Sandra Orellana is the author of The Arch Of Surprises and a children's book Leo's Bliss The Sky. She enjoys writing short stories for Christopher. She is working on her fourth book. She's an American living in San Miguel Allende.

*

Story 103

Twankie The Troll (By Terry Tapped Of The Troll Trackers Technical Team)

by Lesley Anne Truchet

Until now, we thought Twankie was the only troll left around.

Recently, we discovered a female troll; incredible, all things considered. Our team went to see Twinkie in the Cheshire hills she was living under.

We then flew Twankie (via Tapped Airlines) from the mountains in Nepal he was dwelling beneath. We introduced the pair with high expectations that they would get along.

Asked what he thought of his new 'wife', Twankie responded, "After having trolled 4,000 miles to meet her, I'm peed off.  She's ugly beyond... I've booked myself a return flight to Nepal, see you about."

~

Lesley Anne Truchet Author Biography:

Lesley Truchet has been writing for several years and has a number of short stories, articles and poetry published on paper and on the internet and is currently writing her first novel.

*

Story 104

More Observations The Wise Of, The Truth Concerning

by Christopher Fielden

"Does not matter, the colour their skin of."

"Peel their skin off, they are identical beneath."

They their Chi'ffa sipped, as did they always, the stars considering.

"Peeled a human have you, irrespective their pain of?"

"Indeed have I, attempting educate them to. Played the difference spot did we, but they're the same, their skin minus."

"Many humans stupid are, their 'intelligence' despite."

They thought awhile, the moon beneath.

"Most are decent, but."

"There is hope, this in view of."

"Opinions will change, time given."

And so concluded the 'Second Declaration of Great Truths', decreed the wise Yodas by.

~

Christopher Fielden Author Biography:

Chris writes, runs a humorous short story competition, plays drums and rides his motorcycle, sometimes to Hull. And back again. He runs a multitude of writing challenges and has published 1,000s of authors in support of charity.

*

Story 105

From Under

by Michael Rumsey

He'd done this before. She sat behind. What had he got into?

He stood on the pavement below. He looked up. Anything to oblige, but this was, over and above, far too heavy to carry up the four flights of stairs within.

Time was getting on. He phoned his wife to come down. No sign of neighbours either beneath or between the buildings along the street – near or far, no help around. 

Where was his wife at? She arrived breathlessly, ran towards the car, opened the door and stooped to look under.

"Hello, Mum, sorry, the lift is out."

~

Michael Rumsey Author Biography:

Michael is a regular challenge contributor, but finds the Preposition Challenge the most difficult to write. Introduced into the English Language 400 years ago to replace Latin inflections, Michael suggests prepositions are handy little explanatory aids to be used sparingly.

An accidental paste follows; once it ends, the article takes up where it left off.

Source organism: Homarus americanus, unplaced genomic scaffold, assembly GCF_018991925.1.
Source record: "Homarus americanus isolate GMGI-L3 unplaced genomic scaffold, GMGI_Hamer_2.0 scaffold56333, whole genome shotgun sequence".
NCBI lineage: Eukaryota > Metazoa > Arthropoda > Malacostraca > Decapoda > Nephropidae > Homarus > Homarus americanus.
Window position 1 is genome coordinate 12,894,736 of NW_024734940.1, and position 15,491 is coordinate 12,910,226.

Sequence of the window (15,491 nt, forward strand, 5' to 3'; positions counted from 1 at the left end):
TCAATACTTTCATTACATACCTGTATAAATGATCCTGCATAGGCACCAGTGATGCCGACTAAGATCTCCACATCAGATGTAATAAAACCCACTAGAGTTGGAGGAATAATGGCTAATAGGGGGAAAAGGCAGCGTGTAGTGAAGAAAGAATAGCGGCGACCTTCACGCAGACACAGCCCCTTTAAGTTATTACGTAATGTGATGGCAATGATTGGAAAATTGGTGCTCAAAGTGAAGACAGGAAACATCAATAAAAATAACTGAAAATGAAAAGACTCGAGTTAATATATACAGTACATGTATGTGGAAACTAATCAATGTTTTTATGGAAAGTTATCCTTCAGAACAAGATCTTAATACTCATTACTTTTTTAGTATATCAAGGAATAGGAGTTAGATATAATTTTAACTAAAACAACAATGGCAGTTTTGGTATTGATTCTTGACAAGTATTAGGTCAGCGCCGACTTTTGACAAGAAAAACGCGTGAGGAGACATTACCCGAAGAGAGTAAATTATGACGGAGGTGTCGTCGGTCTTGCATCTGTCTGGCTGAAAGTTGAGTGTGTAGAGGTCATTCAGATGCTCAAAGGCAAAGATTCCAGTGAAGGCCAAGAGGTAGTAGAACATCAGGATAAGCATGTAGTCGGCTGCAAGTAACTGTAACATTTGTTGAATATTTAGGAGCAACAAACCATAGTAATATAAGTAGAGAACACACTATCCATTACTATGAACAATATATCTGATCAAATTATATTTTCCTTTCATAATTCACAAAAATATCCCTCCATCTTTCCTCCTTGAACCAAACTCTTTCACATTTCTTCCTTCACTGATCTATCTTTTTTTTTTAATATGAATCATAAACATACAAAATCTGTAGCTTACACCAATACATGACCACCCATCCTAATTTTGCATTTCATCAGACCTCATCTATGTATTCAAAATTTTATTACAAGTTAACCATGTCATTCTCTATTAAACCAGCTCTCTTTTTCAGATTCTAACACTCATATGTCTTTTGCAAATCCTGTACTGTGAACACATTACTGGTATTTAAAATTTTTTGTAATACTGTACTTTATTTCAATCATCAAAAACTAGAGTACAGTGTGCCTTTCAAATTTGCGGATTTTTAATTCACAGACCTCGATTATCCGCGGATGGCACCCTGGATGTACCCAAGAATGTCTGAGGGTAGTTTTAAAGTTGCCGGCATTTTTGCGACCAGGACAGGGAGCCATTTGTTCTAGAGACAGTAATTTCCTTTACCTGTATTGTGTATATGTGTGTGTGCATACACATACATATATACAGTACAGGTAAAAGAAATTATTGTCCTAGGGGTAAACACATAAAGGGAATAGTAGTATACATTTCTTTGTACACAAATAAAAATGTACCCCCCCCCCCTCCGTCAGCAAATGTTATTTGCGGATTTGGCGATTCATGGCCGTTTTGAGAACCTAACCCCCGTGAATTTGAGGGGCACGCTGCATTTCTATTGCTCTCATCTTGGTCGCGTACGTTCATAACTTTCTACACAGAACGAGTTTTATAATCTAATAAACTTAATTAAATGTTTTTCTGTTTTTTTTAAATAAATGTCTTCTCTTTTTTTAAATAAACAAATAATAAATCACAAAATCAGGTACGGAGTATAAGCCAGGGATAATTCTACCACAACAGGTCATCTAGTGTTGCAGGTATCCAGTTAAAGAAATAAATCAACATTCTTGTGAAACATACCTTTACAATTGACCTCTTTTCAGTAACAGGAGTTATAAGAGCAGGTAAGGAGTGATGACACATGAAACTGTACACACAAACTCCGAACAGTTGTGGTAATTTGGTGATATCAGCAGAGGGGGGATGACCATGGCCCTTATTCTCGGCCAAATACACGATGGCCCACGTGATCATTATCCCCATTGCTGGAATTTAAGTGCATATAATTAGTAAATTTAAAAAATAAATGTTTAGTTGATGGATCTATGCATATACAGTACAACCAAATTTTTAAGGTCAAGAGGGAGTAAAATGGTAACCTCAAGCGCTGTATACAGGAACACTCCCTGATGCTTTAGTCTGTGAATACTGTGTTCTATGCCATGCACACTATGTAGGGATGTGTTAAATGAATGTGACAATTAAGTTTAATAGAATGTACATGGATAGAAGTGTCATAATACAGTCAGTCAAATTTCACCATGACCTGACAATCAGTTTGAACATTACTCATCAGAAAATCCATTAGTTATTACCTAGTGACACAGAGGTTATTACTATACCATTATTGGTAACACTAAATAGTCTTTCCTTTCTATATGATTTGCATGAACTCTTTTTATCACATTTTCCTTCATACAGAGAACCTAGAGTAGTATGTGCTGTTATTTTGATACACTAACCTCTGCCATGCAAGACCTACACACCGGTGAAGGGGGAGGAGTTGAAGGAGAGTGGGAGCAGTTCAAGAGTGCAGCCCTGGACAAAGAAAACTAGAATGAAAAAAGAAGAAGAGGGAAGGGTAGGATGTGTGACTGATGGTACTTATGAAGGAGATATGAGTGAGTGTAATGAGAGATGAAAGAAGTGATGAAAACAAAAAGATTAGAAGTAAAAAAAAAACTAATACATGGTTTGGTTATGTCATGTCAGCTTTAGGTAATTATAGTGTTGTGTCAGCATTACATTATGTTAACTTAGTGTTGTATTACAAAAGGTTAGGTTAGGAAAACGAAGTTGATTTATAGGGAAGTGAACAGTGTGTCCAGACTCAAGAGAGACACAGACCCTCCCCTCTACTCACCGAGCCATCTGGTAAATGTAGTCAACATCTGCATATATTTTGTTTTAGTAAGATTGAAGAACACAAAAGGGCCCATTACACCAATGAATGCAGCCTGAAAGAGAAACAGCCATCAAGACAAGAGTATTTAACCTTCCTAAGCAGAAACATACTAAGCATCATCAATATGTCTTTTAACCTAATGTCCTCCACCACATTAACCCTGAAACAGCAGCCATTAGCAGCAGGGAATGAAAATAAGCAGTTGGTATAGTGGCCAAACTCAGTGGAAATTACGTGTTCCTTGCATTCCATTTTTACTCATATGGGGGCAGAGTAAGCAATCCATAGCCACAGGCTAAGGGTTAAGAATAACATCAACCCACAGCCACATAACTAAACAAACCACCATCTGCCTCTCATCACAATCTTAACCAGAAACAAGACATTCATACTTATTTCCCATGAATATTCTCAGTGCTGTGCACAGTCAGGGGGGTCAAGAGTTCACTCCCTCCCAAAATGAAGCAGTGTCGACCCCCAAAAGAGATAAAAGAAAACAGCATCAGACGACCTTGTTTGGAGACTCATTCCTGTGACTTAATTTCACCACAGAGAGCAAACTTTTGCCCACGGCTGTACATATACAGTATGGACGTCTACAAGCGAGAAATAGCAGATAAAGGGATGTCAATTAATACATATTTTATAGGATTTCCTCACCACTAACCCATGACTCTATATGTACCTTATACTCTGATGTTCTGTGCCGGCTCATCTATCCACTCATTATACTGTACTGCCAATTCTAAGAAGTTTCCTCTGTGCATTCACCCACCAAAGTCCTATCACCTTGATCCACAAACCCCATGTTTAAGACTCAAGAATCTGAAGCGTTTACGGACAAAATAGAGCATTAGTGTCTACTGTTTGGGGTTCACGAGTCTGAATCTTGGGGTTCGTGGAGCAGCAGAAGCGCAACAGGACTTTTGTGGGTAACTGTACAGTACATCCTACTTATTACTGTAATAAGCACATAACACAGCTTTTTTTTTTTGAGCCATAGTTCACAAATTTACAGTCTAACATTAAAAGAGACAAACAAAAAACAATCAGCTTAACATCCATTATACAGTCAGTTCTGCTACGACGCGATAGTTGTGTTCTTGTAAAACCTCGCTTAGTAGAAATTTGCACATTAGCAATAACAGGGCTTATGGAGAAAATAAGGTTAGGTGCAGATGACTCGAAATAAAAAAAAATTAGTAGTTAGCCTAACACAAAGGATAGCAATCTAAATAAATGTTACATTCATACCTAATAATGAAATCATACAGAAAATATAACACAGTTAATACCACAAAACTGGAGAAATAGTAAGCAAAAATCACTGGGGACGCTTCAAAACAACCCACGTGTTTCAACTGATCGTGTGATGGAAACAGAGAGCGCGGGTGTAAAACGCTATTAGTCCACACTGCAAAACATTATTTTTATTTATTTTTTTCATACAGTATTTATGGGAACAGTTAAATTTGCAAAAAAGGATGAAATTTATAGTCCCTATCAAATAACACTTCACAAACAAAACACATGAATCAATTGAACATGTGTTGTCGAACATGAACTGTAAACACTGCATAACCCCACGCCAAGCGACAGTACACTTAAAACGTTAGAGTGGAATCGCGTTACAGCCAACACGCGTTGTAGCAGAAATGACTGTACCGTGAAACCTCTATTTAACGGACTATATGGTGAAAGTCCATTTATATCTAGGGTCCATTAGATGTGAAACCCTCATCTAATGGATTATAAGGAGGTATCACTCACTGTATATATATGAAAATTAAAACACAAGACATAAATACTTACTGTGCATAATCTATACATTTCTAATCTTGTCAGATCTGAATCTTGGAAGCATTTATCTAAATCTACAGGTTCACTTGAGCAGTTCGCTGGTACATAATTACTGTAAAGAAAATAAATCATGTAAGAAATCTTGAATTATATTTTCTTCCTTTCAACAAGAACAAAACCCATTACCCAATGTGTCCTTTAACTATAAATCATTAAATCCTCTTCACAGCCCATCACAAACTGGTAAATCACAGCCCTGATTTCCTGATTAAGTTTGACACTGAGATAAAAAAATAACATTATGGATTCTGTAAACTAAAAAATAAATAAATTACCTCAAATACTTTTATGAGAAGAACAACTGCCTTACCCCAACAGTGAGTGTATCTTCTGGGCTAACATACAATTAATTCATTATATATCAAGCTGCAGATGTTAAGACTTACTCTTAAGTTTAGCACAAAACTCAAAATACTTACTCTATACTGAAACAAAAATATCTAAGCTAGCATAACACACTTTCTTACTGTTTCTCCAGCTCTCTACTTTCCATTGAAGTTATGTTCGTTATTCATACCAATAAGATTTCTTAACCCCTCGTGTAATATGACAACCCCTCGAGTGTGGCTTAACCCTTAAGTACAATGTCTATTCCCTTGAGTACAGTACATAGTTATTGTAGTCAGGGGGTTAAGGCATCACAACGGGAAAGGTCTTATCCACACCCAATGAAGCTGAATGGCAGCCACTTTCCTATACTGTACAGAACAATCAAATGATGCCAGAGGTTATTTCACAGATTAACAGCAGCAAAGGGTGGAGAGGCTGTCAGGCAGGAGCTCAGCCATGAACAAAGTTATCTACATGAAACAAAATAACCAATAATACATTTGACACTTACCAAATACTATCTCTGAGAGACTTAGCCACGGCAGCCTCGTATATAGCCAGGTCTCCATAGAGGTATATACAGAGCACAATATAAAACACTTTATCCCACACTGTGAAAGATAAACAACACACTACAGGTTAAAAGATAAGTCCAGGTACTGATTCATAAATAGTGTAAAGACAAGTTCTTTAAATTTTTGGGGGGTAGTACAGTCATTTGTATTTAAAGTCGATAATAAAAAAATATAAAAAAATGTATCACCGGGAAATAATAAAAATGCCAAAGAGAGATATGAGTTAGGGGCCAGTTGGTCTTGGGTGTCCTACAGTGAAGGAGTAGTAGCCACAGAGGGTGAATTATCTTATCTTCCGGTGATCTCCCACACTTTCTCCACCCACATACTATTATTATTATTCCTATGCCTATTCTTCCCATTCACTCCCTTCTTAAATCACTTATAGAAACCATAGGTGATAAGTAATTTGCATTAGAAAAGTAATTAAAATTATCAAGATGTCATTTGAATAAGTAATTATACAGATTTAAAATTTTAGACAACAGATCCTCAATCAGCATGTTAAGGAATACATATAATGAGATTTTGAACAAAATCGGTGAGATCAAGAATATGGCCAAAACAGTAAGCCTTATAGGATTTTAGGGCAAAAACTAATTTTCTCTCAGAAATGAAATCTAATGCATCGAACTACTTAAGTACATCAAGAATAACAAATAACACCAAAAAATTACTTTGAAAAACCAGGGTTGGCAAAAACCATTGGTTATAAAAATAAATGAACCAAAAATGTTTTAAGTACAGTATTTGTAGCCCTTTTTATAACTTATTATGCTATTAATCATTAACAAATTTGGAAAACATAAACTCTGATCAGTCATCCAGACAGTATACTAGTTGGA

*

Story 106

Sup

by Allen Ashley

What's up?

Sit up

get up

stand up

 

Hands up

heads up

7 Up

 

Warm up

start up

pop up

upended

up to no good

 

Wise up

wake up and smell the coffee

 

Up, up and away.

Straighten up and fly right

 

Hurry up

wait up

buck your ideas up

 

Sign up

blown up

beaten up

up for grabs

Oops upside your head

 

Make up, make up, never do it again

 

Mix up

mess up

cock up

cover up

going up to the very top

give up

 

Speak up

sing up

shut up

time's up.

~

Allen Ashley Author Biography:

Allen Ashley is the President Elect of the British Fantasy Society. He is the co-creator of the Sensory Challenge. His latest book is the poetry collection Echoes from an Expired Earth (Demain Publishing, 2020).

*

Story 107

Pirating Around

by Danielle Cahill

I discovered a sloop in the creek, screened by a copse of trees in front. As I approached, the men were singing, as they swung on the ropes above. One of them stopped, offering his hand to me, leaning over.

"Welcome aboard."

Ignoring his hand, I swung myself up.

"Where are you from?"

"You ought to know – it's my land you're moored on." His breath whistled between his teeth, as he turned around. He bowed down.

"A thousand apologies," he said, grinning, "what a pickle I've got myself into. I'm afraid I have to take you prisoner – come below."

~

Danielle Cahill Author Biography:

Danielle Cahill is a writer, lawyer and soprano living in East London. She is working on a novel about three witches who live in Hackney and loves stories with a touch of magic.

*

Story 108

Rules Are Meant To Be Broken

by Geoff Holme

"Geoff, this Preposition Challenge is something I'm finding it difficult to get my head around. People don't say 'About what is it all?', but rather 'What's it all about?'"

"True, but this rule is meant for formal writing, rather than the everyday conversation we're indulging in."

"What if I simply end a sentence with an example of a preposition, such as 'underneath'?"

"Well, that's one with—"

"Or if I interrupt you before you can say '…one with which you'd get away', rather than '…one you'd get away with'?"

"You win: life's too short to invent capricious rules to worry about."

~

Geoff Holme Author Biography: